// Now you can get an access token - persist this to reuse it for 30 minutes
Token accessToken = service.getAccessToken(requestToken, verifier);
 
// Make an actual request
OAuthRequest request = new OAuthRequest(Verb.GET, PROTECTED_RESOURCE_URL);
service.signRequest(accessToken, request);
Response response = request.send();

That’s it, simple right? If you run the example on the command-line you’ll be able to easily test this with your own credentials and endpoint. The problem is this response.getBody() has a big mess of XML, we’ll want to do something constructive with that. Which is where Ross Jourdan’s Xero Java library comes in handy.

Making actual requests for XML

Using the Xero API library for private applications works great, to make it work with public applications using Scribe, we need to make a few tweaks. The main difference is that private applications use signed requests, where as public applications require the access tokens from a user who has authorized your application.

Using my slightly tweaked version of Ross’ library we can subclass the default XeroClient to change the oauth accessor, and also in the case of Google App Engine compatibility, we can inject our own HttpClient and extra invocation parameters.

Depending on your needs you would create subclass something like the below:

public class MyXeroClient extends XeroClient {
 
	public MyXeroClient(String endpointUrl, String consumerKey, String consumerSecret, Token accessToken) {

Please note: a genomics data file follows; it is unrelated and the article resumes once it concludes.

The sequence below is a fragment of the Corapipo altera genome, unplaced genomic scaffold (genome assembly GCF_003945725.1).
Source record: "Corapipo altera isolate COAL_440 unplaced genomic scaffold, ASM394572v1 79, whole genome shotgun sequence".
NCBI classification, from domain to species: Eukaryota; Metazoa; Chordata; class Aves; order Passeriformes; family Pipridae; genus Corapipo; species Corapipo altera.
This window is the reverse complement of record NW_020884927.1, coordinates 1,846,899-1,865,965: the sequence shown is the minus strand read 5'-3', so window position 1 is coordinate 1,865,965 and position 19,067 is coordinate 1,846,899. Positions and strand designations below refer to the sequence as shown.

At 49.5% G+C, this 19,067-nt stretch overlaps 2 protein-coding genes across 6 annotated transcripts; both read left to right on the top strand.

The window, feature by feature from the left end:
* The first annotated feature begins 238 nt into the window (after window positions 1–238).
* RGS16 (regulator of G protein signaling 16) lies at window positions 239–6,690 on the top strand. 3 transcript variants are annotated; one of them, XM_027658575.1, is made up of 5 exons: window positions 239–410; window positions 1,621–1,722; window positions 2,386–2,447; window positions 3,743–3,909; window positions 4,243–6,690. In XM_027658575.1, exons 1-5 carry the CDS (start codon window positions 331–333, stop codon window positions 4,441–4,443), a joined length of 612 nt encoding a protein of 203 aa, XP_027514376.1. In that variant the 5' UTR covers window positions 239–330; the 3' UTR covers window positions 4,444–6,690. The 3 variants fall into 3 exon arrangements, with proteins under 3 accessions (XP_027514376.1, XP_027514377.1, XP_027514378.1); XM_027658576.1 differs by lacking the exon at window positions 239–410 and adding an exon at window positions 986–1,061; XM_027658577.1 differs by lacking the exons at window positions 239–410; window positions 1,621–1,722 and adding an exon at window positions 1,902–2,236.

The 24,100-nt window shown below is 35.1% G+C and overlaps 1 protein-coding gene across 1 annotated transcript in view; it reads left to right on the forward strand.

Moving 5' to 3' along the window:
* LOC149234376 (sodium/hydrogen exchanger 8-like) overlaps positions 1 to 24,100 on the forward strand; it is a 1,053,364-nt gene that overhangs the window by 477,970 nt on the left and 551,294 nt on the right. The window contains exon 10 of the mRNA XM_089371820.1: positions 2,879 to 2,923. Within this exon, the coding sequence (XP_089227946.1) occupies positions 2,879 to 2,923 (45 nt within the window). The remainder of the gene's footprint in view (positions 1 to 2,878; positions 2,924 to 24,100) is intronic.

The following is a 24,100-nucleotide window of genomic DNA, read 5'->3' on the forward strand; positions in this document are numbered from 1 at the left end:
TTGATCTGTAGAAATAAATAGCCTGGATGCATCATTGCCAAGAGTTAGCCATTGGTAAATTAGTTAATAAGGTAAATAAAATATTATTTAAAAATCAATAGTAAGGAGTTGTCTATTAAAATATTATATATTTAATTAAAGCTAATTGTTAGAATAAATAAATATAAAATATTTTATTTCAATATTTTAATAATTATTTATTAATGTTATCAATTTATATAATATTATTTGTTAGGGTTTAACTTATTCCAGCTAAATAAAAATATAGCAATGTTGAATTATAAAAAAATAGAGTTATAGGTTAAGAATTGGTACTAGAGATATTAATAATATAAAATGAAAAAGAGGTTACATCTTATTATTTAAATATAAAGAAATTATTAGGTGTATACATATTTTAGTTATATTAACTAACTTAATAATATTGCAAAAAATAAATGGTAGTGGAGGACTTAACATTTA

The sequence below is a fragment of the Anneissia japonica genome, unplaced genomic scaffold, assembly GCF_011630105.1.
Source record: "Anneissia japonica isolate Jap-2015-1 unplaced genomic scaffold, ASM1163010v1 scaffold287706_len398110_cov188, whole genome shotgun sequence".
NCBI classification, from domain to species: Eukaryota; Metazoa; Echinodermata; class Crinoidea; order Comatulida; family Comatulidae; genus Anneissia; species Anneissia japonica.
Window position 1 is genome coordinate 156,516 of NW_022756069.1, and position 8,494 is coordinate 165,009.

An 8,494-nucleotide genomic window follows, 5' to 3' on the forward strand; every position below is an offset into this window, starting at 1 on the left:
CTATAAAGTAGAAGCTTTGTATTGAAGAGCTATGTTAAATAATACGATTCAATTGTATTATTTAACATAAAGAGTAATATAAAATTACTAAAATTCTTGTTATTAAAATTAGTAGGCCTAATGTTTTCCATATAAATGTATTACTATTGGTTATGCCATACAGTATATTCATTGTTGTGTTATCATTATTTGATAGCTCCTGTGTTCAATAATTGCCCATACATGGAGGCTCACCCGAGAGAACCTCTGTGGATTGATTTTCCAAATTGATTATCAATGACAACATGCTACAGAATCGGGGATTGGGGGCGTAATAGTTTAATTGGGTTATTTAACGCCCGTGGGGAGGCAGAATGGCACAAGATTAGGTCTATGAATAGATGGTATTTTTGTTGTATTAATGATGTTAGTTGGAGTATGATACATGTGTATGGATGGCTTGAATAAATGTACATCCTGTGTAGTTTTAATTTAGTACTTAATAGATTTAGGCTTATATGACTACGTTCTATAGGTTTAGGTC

super(endpointUrl, consumerKey, consumerSecret, "");
		this.accessToken = accessToken;
	}
 
	protected HttpClient getConnectionClient() {
		URLConnectionClient urlConnectionClient = new URLConnectionClient();
		return urlConnectionClient;
	}
 
	public OAuthAccessor buildAccessor() {
		OAuthConsumer consumer = new OAuthConsumer(null, consumerKey, consumerSecret, null);
		OAuthAccessor accessor = new OAuthAccessor(consumer);
		accessor.accessToken = accessToken.getToken();
		accessor.tokenSecret = accessToken.getSecret();
		return accessor;
	}
 
	protected List<Parameter> addExtraParams(List<Parameter> currentParams) {
		//add your extra HttpClient configuration here
	}
}

And then you can make your actual requests to Xero with this new client, and deal in Java objects instead of messy XML.

MyXeroClient xeroClient = XeroUtil.getClient(acct);
ArrayOfAccount accounts = xeroClient.getAccounts();

And that’s it, full Xero public application accessing the API via Scribe on Google App Engine.

Now what?

With only a 30 minute lifetime on the oauth access tokens, for any useful application you’ll probably need to get upgraded to a partner app. You can apparently do that by contacting Xero, which is what I’ll be doing now! Will report back on that process here later.

Ashley

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Hi! I'm Ashley Schroder, a Software Engineer from New Zealand - this is a collection of notes on my experiences with Ecommerce Web Development, particularly Magento Development.